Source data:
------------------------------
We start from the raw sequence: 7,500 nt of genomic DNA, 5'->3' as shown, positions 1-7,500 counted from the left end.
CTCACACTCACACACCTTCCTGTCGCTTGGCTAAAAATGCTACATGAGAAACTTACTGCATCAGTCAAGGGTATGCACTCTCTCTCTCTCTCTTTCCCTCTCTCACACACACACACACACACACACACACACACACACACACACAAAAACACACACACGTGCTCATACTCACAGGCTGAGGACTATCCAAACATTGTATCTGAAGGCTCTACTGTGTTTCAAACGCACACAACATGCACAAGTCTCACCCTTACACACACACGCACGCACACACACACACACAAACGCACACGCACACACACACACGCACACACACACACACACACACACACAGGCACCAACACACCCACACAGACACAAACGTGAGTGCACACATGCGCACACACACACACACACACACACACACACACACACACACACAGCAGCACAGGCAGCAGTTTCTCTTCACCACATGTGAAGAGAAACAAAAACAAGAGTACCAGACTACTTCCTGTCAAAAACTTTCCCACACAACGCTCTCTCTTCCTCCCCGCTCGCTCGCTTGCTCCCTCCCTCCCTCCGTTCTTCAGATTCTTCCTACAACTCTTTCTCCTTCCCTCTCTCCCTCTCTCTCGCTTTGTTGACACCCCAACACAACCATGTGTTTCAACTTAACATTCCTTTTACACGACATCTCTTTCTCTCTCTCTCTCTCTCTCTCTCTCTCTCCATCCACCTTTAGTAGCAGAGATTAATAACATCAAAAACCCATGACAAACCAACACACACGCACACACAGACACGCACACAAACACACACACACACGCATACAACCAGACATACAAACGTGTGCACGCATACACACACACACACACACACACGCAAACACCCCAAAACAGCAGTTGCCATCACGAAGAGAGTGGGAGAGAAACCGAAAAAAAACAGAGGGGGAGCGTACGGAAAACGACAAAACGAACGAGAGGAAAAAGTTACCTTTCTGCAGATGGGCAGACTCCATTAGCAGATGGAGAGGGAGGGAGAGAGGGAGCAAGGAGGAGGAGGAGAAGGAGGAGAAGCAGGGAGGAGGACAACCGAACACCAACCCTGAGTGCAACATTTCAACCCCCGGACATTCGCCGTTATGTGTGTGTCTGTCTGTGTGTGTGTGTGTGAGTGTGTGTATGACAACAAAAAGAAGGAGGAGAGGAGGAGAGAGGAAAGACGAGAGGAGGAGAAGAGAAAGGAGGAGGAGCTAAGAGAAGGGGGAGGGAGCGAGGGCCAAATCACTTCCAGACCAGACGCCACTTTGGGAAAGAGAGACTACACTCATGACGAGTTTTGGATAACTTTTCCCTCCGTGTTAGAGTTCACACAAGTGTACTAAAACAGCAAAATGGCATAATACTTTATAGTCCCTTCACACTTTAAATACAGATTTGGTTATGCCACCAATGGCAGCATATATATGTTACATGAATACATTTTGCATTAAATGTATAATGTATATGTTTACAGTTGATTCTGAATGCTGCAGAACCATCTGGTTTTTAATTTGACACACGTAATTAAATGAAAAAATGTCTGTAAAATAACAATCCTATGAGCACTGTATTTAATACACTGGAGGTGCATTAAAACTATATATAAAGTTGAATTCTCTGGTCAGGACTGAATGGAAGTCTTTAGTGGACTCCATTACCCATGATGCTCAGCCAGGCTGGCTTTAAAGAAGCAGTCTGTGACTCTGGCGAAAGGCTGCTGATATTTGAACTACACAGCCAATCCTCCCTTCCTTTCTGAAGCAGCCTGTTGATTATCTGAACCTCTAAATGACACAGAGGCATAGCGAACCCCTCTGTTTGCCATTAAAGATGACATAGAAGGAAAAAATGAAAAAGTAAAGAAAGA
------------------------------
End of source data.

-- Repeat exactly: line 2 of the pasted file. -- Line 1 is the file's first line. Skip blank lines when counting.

CTCACACTCACACACCTTCCTGTCGCTTGGCTAAAAATGCTACATGAGAAACTTACTGCATCAGTCAAGGGTATGCACTCTCTCTCTCTCTCTTTCCCTCTCTCACACACACACACACACACACACACACACACACACACACACAAAAACACACACACGTGCTCATACTCACAGGCTGAGGACTATCCAAACATTGTATCTGAAGGCTCTACTGTGTTTCAAACGCACACAACATGCACAAGTCTCACCCTTACACACACACGCACGCACACACACACACACAAACGCACACGCACACACACACACGCACACACACACACACACACACACACAGGCACCAACACACCCACACAGACACAAACGTGAGTGCACACATGCGCACACACACACACACACACACACACACACACACACACACACAGCAGCACAGGCAGCAGTTTCTCTTCACCACATGTGAAGAGAAACAAAAACAAGAGTACCAGACTACTTCCTGTCAAAAACTTTCCCACACAACGCTCTCTCTTCCTCCCCGCTCGCTCGCTTGCTCCCTCCCTCCCTCCGTTCTTCAGATTCTTCCTACAACTCTTTCTCCTTCCCTCTCTCCCTCTCTCTCGCTTTGTTGACACCCCAACACAACCATGTGTTTCAACTTAACATTCCTTTTACACGACATCTCTTTCTCTCTCTCTCTCTCTCTCTCTCTCTCTCCATCCACCTTTAGTAGCAGAGATTAATAACATCAAAAACCCATGACAAACCAACACACACGCACACACAGACACGCACACAAACACACACACACACGCATACAACCAGACATACAAACGTGTGCACGCATACACACACACACACACACACACGCAAACACCCCAAAACAGCAGTTGCCATCACGAAGAGAGTGGGAGAGAAACCGAAAAAAAACAGAGGGGGAGCGTACGGAAAACGACAAAACGAACGAGAGGAAAAAGTTACCTTTCTGCAGATGGGCAGACTCCATTAGCAGATGGAGAGGGAGGGAGAGAGGGAGCAAGGAGGAGGAGGAGAAGGAGGAGAAGCAGGGAGGAGGACAACCGAACACCAACCCTGAGTGCAACATTTCAACCCCCGGACATTCGCCGTTATGTGTGTGTCTGTCTGTGTGTGTGTGTGTGAGTGTGTGTATGACAACAAAAAGAAGGAGGAGAGGAGGAGAGAGGAAAGACGAGAGGAGGAGAAGAGAAAGGAGGAGGAGCTAAGAGAAGGGGGAGGGAGCGAGGGCCAAATCACTTCCAGACCAGACGCCACTTTGGGAAAGAGAGACTACACTCATGACGAGTTTTGGATAACTTTTCCCTCCGTGTTAGAGTTCACACAAGTGTACTAAAACAGCAAAATGGCATAATACTTTATAGTCCCTTCACACTTTAAATACAGATTTGGTTATGCCACCAATGGCAGCATATATATGTTACATGAATACATTTTGCATTAAATGTATAATGTATATGTTTACAGTTGATTCTGAATGCTGCAGAACCATCTGGTTTTTAATTTGACACACGTAATTAAATGAAAAAATGTCTGTAAAATAACAATCCTATGAGCACTGTATTTAATACACTGGAGGTGCATTAAAACTATATATAAAGTTGAATTCTCTGGTCAGGACTGAATGGAAGTCTTTAGTGGACTCCATTACCCATGATGCTCAGCCAGGCTGGCTTTAAAGAAGCAGTCTGTGACTCTGGCGAAAGGCTGCTGATATTTGAACTACACAGCCAATCCTCCCTTCCTTTCTGAAGCAGCCTGTTGATTATCTGAACCTCTAAATGACACAGAGGCATAGCGAACCCCTCTGTTTGCCATTAAAGATGACATAGAAGGAAAAAATGAAAAAGTAAAGAAAGA